The crucial southern state of Karnataka is up for polls this year and recently anointed Congress President Rahul Gandhi is gearing up to go temple hopping for his party’s election campaign. Symbolically, in the next week, he would visit two religious centres of the Lingayat community and one Dargah during his trip to the state.
Whether intentional on not on his and his party’s side, this might start getting analysed as “soft Hindutva” triumphing its longstanding “secular India” narrative, which time and again has been perceived as an “anti-Hindu” or “minority appeasing” perception by various political observers.
During the buildup to the Gujarat elections, the Congress party had surprised many by openly declaring its intention to woo Hindus, with its “star campaigner” Rahul Gandhi going on a literal “temple run” during the state’s campaign. The party further ‘saffronised’ Rahul as a Janeu-dhari Shiv Bhakt’ when rumours spread about his name being registered in the non-Hindu register of the Somnath temple.
Back then it might have been perceived as a desperate measure of the party to curry favour among Hindu voters to maintain political relevance, in an era where its fortunes were rapidly dwindling. Making some feel that it would be something which the party might cool off in the future.
But no, come January, Rahul Gandhi began his Uttar Pradesh tour by taking darshan at a Hanuman Temple on route to Amethi. Now intentions have again being made clear in form of the temple visits which have been lined up in Karnataka.
As is said, “Once is chance, twice is coincidence and thrice is a pattern”. Are we seeing a dawn of a new Congress party, as a so-called pro-Hindu party which till now used to be BJP’s exclusivity?
Before conclusions could be passed, came a spanner in the works.
PM Modi was speaking in Rajya Sabha on Wednesday. During his speech, Congress MP Renuka Chowdhary found something very funny and laughed in a manner which many felt was deriding and condescending. Modi didn’t take it lying down and quipped that, “after so many years since Ramayana are we able to hear such a laugh”.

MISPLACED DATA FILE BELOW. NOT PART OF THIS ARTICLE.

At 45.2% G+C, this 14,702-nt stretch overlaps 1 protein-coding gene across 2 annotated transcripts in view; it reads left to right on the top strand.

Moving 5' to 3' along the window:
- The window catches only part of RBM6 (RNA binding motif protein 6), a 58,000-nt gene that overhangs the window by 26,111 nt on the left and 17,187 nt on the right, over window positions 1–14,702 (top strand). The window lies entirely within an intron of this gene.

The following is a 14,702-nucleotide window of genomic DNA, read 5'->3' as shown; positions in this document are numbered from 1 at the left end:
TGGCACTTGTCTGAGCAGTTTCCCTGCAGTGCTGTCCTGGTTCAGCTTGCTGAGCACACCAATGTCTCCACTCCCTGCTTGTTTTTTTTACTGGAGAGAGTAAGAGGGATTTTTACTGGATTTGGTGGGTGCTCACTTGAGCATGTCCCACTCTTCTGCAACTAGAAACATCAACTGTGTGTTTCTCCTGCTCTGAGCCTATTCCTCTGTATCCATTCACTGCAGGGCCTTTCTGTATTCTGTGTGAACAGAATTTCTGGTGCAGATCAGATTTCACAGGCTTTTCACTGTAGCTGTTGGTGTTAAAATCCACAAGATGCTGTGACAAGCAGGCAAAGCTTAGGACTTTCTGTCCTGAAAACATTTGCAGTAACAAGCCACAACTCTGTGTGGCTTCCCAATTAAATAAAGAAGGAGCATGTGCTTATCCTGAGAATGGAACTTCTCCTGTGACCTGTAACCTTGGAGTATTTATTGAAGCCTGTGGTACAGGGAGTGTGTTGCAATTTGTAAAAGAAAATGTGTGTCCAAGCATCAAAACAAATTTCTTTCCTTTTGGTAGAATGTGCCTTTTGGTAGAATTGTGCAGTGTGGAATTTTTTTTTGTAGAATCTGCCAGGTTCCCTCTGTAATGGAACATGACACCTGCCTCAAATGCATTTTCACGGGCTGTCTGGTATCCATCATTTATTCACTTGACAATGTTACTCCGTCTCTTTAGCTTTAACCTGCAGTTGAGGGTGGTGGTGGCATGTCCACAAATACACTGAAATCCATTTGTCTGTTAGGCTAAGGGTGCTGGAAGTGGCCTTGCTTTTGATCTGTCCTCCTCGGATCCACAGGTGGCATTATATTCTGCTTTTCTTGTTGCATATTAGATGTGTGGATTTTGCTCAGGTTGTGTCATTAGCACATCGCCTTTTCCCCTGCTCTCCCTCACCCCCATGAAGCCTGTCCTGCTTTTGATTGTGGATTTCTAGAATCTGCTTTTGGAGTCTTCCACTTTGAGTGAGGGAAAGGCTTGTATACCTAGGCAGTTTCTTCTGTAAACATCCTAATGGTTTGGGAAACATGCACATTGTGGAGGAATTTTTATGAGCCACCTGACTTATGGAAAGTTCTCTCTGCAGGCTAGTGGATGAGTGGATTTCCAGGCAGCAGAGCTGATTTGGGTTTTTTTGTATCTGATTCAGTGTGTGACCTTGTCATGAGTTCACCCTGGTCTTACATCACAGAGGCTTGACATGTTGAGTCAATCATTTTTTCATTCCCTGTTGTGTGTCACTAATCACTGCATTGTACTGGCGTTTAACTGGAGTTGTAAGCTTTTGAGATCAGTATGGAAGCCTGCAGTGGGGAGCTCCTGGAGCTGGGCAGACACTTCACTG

This was almost universally considered as comparing Ms Chowdhary’s laughter with that of Ravana’s sister Shurpanakha.
In the resultant chaos, reports emerged which quoted senior Congress leader Anand Sharma as stating that, “PM Modi believes in “fiction” and “mythology”, not science hence he (Modi) must have watched Ramayana several times”.
When you are trying to woo Hindus, it is generally accepted you can avoid indirectly dismissing one of the most Revered Hindu scriptures as “fiction”. What might make it more stinging for people is that about a decade ago the Congress-led UPA government had submitted before the supreme court that “there was no historical proof of Lord Ram”.
Continuing in this context, in December, the Congress party had decided to maintain ambiguity over its stance on Ram Mandir by refraining from commenting on the matter. The explanation given then, was that it would be unfair to comment on a subjudice matter. Its senior leader Kapil Sibal though was making other noises, with reports claiming that he was trying to delay the verdict in the matter, by openly trying to push the issue beyond the 2019 elections.
So what is it with the Congress party, when it comes to its pro-Hindu push?
Is the party’s hypocrisy a relapses into an old habit, like a rehabilitating addict not being able to avoid past habits, while desperately wanting to start a new life? Or is it that, the whole soft Hindutva push is merely a facade to hide the party’s true identity and principles.